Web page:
There is little worry that their “lost” (which I do hope includes me) will suffer if L&J would please go ahead to the place where they can “wipe their memories clean” of us. Those “lost” may be stubbornly singular and irreducible by the shapeless post-modern Harlequin Romance-level texts of L&J and Company. These writers are as gifted as Dale Evans.
    Only in this era could we find this kind of “eternal sunshine”–a complete and utter simulation and the direct opposite of the kind in Plato’s “Allegory of the Cave”–I mean, the kind you see when you get out of the cave.
    L&J live in total darkness and want everybody else to have to live in their fetid air, and maybe drink a little Sanka from time to time.
    But L&J are not a surprising phenomenon. The “eternal sunshine” of real time has spawned any number of silly, powerless “religions” and
    “-isms” and they all reflect the secret worship of the speeding-up of technology at all costs. This “eternal sunshine” is like brand-new styrofoam or latex.
    However, I am sure that whenever and wherever they could “forget” us “lost,” there would be a fantastic new job creation.
    I have heard so much about the Rapture in the last few months now, I think I could even live with the irrationality of its actually occurring, if only it would: a fantastically large body of “unsaved” souls would be gone and the burden of Social Security and Medicare would be drastically reduced. Of course, I wouldn’t laugh, because they wouldn’t have “died.”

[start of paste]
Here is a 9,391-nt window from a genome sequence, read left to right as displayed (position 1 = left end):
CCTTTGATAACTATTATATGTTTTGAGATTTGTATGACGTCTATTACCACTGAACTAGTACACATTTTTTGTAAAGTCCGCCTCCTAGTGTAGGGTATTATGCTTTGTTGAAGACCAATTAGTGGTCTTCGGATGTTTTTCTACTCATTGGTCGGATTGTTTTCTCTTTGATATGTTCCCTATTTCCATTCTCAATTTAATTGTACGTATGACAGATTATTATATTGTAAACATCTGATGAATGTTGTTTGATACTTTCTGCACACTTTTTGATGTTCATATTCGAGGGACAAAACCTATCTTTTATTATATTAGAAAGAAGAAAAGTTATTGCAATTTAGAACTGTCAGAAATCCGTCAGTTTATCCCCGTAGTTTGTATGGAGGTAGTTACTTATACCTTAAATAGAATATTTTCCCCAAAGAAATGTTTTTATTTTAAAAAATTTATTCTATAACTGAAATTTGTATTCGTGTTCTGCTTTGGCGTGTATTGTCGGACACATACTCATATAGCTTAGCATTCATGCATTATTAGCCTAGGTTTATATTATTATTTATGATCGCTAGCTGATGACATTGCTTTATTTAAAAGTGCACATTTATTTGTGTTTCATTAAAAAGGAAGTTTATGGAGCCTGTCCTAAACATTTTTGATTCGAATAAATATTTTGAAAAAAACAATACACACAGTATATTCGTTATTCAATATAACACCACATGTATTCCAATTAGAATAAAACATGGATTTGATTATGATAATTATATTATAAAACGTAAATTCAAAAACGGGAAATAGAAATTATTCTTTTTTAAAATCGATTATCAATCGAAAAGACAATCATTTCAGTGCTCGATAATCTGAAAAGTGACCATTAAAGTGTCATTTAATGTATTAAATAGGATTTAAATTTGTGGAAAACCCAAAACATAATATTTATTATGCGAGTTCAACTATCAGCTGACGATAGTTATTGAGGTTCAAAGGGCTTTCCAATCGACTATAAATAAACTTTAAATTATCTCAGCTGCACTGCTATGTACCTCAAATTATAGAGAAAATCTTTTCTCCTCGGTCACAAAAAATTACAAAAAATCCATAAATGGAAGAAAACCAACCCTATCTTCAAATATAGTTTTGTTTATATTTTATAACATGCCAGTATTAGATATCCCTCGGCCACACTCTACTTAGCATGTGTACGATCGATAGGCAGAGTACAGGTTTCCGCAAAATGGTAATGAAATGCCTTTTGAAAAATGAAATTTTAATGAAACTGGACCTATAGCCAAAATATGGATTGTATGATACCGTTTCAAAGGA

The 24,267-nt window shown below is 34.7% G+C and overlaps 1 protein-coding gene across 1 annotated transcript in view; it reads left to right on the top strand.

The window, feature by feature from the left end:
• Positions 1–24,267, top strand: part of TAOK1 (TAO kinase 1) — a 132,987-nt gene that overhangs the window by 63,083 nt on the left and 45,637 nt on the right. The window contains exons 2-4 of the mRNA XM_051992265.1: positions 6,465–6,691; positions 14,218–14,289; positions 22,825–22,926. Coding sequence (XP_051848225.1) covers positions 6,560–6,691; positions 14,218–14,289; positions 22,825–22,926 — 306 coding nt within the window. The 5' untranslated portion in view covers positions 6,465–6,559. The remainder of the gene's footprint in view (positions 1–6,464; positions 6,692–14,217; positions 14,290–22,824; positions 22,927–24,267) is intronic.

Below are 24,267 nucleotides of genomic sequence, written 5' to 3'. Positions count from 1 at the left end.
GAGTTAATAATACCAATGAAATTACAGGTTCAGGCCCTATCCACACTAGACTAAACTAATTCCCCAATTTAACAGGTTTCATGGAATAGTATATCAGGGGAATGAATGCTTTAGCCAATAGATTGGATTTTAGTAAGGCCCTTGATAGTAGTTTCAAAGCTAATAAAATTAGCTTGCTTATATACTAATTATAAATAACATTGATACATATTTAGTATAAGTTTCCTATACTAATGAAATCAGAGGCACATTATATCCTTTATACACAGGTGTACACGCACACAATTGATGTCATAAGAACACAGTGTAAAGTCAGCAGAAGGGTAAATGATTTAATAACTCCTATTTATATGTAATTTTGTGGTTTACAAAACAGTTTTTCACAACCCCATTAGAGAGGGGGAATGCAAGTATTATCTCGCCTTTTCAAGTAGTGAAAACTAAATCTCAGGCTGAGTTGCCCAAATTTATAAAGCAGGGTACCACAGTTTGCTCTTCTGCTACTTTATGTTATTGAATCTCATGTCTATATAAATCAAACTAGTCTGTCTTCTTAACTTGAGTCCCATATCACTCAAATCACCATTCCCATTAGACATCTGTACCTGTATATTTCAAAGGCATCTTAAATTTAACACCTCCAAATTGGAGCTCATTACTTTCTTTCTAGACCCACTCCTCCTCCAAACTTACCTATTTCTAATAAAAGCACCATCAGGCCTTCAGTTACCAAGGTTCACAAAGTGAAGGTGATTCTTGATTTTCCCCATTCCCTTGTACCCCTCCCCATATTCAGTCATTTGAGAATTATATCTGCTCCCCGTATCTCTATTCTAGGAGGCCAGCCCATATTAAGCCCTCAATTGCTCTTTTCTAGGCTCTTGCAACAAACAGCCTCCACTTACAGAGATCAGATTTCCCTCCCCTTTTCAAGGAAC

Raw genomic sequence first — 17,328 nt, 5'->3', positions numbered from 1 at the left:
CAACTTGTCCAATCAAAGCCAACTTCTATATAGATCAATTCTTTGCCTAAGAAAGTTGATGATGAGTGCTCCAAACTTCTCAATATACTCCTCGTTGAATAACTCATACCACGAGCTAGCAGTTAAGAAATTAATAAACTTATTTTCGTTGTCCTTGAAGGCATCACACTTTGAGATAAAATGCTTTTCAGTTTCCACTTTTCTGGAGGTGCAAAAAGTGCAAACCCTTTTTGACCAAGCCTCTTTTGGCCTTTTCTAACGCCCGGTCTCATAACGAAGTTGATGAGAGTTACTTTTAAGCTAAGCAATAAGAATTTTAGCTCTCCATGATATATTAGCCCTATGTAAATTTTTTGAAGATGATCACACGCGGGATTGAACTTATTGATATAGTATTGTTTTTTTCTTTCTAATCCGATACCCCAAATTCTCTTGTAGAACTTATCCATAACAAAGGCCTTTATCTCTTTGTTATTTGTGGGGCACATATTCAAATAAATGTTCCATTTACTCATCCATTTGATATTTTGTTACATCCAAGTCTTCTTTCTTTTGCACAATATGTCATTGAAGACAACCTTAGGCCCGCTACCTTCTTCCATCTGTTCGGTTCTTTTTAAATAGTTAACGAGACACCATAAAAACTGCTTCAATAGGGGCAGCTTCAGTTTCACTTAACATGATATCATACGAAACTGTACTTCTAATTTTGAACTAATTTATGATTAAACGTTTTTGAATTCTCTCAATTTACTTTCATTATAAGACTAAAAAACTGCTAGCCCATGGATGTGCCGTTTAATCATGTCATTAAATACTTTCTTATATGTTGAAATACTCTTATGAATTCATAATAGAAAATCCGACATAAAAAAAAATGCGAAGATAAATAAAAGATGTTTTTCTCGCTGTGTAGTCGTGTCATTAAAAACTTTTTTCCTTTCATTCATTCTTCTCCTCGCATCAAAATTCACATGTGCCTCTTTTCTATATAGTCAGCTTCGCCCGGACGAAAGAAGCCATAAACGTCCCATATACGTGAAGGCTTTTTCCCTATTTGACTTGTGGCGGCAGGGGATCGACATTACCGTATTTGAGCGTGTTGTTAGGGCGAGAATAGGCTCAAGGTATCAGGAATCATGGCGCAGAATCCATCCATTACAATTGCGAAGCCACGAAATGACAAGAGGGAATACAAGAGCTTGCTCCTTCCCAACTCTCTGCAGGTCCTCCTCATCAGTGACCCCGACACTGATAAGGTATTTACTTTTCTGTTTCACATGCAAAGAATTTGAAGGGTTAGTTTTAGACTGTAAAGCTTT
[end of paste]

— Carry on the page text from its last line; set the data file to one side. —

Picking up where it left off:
• VKW

    Isabeau: Thank you! It seems Tertullian had a nastier vision of the afterlife than the author of Revelations, who simply dumps people like me in the lake of fire and forgets about us.

  • timecarrot

    No, it seems pretty close to Revelations. But read it for yourself, here. (You want the last chapter.) As for leaving the mainstream church: perhaps, but didn’t he help create the distinction between mainstream/orthodox and heretical thought?

  • He Left the Quality Behind, Too

    Left Behind author write average novel in 21 days…

  • Jeffrey Kramer

    I have to guess that lesson #1 of Jenkins’ speed-writing course would be the same as lesson #1 of the speed-reading books I’ve sampled: never look back.

  • Michael Bowen

    Jenkins shared some insights into his writing regimen. “By the time I get here I have done my research and information gathering, so my goal is to produce 20 pages a day,” he says. “Each morning I edit and rewrite what I wrote the day before, and in the afternoon I finish the next 20 pages. When the manuscript is complete, I do a thorough edit and rewrite again.”
    At that pace, Jenkins is able to crank out an entire novel in about 21 working days.
    Wow! I guess Jenkins really is the “Ed Wood” of the religious right.

  • Keith

    When i was nineteen, I sat down for the summer and decided to make my first attempt at writing a novel. I wrote ten pages a day, for thirty days. That 300 page novel wasn’t all that great but it didn’t have the continutiy rrors that LB has. Also, I knew better than to try and have the thing published as I didn’t then and still don’t now wnat my name attached to a substandard novel that i tossed off in a month.
    Until recently, i still entertained the fantasy of writing a novel. I gave up after three years of toiling away, producing in that time about 250 pages of pretty decent prose. I’ve decided to stick to short stories from now on, as I no longer have the patience for the work invovled in trying to write a novel. Never thought I’d have anything in common with L&J.